Arkansas' unemployment rate dropped to 5.4 percent in August, down from 5.6 percent in July, the U.S. Bureau of Labor Statistics said Friday.
The national unemployment rate in August was 5.1 percent.
Arkansas' rate in August was the lowest since July 2008, when it fell to 5.3 percent.
The lowest the unemployment rate has dipped in the past 25 years was 4.2 percent, where it stood for six months from April to September 2000. The rate fell below 5 percent for 30 consecutive months from January 1999 to June 2001.
Even though it isn't close to a historical low for Arkansas, the lower unemployment rate in August is welcome, said Michael Pakko, chief economist at the Institute for Economic Advancement at the University of Arkansas at Little Rock.
"It's nice to see it going down," Pakko said. "It's getting down to the range of full employment."
Full employment is the state of the economy where all eligible people who want to work can find work at prevailing wages. The Congressional Budget Office considers full U.S. employment to be 5.4 percent.
The state's civilian labor force, which includes the number of Arkansans employed and those seeking work, grew by 38,500 since August 2014.
There were 3,900 more Arkansans employed than in July and 43,400 more than in August of last year.
It was the 21st consecutive month that Arkansas' employment level increased, said Susan Price of the Arkansas Department of Workforce Services.
Another bit of good news was that nonfarm payroll jobs also increased, said Greg Kaza, executive director of the Little Rock-based Arkansas Policy Foundation.
The number of nonfarm payroll jobs grew by 25,300 since August of last year, but the pace of growth is below the country's growth rate, Kaza said.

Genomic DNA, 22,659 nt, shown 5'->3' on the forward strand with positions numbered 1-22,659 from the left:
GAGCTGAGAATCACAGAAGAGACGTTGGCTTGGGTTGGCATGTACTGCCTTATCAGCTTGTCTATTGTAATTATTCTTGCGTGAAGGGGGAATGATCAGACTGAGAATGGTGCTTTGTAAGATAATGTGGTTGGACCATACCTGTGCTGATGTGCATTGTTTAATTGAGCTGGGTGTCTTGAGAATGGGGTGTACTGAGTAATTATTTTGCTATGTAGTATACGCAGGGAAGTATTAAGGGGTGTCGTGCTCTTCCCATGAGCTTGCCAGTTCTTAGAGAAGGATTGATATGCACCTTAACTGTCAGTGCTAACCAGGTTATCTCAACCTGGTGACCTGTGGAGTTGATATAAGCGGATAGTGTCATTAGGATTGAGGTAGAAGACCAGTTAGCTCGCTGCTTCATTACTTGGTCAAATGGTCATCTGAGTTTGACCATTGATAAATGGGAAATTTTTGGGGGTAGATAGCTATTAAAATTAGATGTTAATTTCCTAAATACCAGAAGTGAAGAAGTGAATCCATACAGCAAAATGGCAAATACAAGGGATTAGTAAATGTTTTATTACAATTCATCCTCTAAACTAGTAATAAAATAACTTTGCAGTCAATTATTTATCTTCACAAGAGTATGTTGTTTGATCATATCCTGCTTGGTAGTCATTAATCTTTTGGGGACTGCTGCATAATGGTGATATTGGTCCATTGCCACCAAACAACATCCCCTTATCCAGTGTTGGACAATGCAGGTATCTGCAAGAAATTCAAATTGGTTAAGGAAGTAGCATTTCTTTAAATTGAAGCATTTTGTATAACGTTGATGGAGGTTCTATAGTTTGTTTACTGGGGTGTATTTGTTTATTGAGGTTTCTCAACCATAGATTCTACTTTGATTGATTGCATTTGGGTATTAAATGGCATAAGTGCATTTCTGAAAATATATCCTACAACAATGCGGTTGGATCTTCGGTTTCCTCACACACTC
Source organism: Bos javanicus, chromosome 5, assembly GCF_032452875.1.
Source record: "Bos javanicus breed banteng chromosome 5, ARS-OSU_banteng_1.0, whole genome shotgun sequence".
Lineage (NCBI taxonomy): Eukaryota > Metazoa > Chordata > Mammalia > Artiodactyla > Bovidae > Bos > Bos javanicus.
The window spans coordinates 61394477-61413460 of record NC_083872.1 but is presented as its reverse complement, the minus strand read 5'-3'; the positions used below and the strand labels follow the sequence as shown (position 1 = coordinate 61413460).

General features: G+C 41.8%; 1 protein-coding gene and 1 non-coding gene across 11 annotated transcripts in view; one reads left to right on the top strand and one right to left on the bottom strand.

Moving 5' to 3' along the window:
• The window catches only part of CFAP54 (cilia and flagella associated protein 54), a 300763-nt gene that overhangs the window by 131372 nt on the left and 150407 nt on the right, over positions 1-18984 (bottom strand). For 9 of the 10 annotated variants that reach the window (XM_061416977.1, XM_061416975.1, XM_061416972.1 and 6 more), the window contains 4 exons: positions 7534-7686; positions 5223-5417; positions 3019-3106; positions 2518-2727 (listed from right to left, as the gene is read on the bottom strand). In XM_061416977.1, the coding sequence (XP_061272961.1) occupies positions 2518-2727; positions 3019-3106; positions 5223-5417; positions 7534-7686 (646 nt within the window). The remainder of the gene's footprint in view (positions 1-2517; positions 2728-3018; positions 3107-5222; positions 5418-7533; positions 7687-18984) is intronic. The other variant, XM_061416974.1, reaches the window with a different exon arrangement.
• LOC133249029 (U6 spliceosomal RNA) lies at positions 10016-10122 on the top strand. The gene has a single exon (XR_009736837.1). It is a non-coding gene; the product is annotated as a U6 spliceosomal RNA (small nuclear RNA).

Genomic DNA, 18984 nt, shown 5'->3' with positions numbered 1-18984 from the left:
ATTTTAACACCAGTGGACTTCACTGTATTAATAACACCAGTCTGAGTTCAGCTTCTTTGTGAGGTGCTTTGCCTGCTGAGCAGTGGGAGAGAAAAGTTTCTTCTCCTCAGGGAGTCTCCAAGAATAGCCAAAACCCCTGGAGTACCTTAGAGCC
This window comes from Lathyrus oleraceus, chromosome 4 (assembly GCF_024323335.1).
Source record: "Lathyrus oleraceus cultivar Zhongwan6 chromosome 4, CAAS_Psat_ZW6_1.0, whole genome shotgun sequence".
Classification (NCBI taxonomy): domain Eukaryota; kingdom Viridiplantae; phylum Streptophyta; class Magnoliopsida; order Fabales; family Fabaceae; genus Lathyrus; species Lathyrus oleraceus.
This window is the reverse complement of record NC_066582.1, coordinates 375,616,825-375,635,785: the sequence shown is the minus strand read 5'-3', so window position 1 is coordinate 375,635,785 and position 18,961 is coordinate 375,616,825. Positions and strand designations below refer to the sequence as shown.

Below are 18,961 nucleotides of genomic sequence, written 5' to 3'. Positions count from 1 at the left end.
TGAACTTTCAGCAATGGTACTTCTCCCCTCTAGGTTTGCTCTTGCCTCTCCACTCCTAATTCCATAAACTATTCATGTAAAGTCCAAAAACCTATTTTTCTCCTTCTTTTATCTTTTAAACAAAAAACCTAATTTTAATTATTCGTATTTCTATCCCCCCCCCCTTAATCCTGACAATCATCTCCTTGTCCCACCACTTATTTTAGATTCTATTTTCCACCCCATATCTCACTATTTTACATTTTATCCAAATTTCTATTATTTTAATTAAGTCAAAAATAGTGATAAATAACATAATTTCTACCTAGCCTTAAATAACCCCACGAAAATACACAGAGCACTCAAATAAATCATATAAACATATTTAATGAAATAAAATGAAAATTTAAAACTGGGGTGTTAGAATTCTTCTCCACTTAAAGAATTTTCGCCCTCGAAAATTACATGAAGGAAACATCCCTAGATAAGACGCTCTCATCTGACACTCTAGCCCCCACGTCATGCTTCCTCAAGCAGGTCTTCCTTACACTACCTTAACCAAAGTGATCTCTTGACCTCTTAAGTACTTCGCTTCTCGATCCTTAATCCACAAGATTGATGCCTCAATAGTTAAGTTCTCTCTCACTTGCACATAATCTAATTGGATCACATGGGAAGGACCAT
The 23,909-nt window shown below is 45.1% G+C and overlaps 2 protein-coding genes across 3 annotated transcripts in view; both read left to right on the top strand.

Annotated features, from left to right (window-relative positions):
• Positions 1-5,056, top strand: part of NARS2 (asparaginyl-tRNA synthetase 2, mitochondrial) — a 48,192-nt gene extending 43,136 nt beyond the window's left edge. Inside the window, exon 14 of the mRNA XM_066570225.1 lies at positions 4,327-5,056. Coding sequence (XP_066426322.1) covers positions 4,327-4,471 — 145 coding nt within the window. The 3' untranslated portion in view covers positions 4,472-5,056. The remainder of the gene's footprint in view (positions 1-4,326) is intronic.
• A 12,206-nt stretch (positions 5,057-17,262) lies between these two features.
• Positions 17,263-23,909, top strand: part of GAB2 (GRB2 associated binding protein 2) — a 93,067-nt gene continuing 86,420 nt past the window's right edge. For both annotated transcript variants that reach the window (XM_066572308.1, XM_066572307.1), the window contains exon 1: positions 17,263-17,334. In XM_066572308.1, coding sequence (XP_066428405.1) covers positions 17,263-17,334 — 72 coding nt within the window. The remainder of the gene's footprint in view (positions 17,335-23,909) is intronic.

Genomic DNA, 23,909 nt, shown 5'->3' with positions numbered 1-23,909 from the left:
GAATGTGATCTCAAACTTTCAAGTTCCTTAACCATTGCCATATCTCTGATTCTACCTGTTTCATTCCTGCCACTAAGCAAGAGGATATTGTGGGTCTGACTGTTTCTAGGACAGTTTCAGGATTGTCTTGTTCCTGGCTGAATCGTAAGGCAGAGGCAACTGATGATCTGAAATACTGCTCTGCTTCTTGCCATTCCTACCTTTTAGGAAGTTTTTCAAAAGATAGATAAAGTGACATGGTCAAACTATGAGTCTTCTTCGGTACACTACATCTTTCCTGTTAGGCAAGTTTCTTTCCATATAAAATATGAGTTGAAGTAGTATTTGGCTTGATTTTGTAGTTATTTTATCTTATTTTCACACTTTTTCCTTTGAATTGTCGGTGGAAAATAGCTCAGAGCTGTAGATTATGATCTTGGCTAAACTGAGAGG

The country's payroll jobs have grown by 8.5 percent since June 2009, when the recession ended. Arkansas' payroll jobs have grown by 4.6 percent, Kaza said.
The decline in the unemployment rate and the increase in nonfarm payroll jobs both indicate a "pretty healthy expansionary phase" of the Arkansas economy for the past two years, Pakko said.
"Even with revisions, which always happen, I'm not expecting to see any significant change in the trends we're seeing," Pakko said.
Seven industry sectors saw yearly job gains and four had declines.
The professional and business services sector -- which includes a wide range of jobs from some temporary workers to attorneys -- had the biggest one-year increase in jobs at 8,200.
"That has definitely been one of the strongest sectors," Pakko said.
The professional and business services sector has added 29,000 jobs since June 2009, Kaza said.
"All the service sectors have been growing at least modestly, but the continued disappointment has been manufacturing," Pakko said.
Professional and business services reported 140,700 jobs in August and is on its way to surpassing manufacturing as the fourth-largest sector in the state, Kaza said.
The manufacturing sector lost 1,900 jobs from August 2014 and had a total of 153,100 jobs last month.
Manufacturing was once the largest sector in the state, Kaza said. It peaked in jobs at 247,300 in February 1995 and has since lost more than 94,000.
"The decline that we've seen in manufacturing is far more than just cyclical," Pakko said. "It's a longer-term trend. We're still producing manufactured goods but with a lot higher productivity and fewer workers involved in the process."
Nationally, Nebraska had the lowest unemployment rate in August at 2.8 percent, followed by North Dakota at 2.9 percent, Hawaii at 3.5 percent, and New Hampshire and Vermont at 3.6 percent each.
West Virginia had the highest rate at 7.6 percent, followed by Nevada at 6.8 percent, New Mexico at 6.7 percent, Alaska at 6.6 percent, and Arizona and Mississippi at 6.3 percent each.
Twenty-nine states reported declines in unemployment rates compared with July. Ten states saw increases, and 11 were unchanged.
Business on 09/19/2015
Print Headline: Unemployment rate in state falls to 5.4%